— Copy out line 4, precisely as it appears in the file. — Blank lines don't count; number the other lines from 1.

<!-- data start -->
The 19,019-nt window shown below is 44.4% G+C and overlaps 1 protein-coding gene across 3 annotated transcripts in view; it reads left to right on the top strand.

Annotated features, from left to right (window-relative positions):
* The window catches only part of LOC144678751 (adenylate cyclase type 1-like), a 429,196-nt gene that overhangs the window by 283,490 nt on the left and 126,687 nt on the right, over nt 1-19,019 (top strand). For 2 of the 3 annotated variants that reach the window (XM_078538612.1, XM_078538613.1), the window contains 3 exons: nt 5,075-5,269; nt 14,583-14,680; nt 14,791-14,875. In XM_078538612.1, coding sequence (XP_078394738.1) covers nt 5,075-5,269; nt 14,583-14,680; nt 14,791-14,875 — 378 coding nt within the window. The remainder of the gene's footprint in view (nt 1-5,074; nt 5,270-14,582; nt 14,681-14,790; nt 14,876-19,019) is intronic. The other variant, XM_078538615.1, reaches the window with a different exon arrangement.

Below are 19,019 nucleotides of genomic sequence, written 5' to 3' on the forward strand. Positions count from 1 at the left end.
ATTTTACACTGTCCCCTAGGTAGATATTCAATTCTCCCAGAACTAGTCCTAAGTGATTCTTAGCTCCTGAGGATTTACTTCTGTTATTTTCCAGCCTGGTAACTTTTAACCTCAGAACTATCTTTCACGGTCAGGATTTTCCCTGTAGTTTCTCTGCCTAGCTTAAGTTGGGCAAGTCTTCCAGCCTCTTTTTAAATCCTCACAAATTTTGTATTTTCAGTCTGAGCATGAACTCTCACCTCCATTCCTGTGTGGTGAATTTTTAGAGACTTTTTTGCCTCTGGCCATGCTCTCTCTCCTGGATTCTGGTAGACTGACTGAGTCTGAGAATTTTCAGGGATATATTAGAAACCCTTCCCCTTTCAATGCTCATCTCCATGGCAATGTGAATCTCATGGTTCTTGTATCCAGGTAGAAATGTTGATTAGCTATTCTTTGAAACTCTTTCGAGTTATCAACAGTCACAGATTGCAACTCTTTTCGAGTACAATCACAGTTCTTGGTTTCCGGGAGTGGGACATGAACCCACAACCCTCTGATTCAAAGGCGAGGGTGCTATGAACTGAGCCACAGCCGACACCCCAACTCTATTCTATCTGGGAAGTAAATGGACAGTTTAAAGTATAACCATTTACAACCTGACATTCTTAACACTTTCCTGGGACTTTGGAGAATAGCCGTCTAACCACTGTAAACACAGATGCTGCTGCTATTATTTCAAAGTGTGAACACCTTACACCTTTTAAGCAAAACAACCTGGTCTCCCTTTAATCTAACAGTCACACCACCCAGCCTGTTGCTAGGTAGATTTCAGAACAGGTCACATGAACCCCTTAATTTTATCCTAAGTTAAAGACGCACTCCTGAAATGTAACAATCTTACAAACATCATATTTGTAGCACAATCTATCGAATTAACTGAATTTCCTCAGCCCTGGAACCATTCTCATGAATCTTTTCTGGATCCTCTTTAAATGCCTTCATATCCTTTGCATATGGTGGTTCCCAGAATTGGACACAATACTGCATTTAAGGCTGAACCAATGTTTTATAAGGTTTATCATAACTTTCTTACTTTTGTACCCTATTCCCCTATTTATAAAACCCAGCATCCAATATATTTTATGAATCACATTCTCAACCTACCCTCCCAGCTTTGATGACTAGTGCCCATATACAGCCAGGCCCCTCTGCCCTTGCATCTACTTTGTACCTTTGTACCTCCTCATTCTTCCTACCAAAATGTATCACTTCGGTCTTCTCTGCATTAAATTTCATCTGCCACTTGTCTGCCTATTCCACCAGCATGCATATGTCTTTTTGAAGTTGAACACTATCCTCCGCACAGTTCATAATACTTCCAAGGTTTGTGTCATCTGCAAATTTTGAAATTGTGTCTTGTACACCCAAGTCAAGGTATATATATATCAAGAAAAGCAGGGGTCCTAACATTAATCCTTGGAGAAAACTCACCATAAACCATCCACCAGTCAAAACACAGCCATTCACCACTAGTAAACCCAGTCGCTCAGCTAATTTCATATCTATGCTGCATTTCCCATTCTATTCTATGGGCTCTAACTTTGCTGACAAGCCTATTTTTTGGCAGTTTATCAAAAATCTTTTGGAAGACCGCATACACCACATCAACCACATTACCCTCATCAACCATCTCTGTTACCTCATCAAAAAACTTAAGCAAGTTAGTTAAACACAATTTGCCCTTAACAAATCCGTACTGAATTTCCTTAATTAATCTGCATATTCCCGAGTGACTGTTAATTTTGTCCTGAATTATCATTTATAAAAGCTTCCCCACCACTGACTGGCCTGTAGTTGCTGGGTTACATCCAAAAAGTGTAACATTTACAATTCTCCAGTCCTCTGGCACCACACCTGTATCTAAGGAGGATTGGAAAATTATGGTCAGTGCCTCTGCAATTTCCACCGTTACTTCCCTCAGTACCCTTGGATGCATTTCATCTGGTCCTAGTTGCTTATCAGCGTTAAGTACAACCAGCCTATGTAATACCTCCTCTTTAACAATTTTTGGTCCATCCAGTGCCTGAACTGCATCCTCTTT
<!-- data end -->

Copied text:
Below are 19,019 nucleotides of genomic sequence, written 5' to 3' on the forward strand. Positions count from 1 at the left end.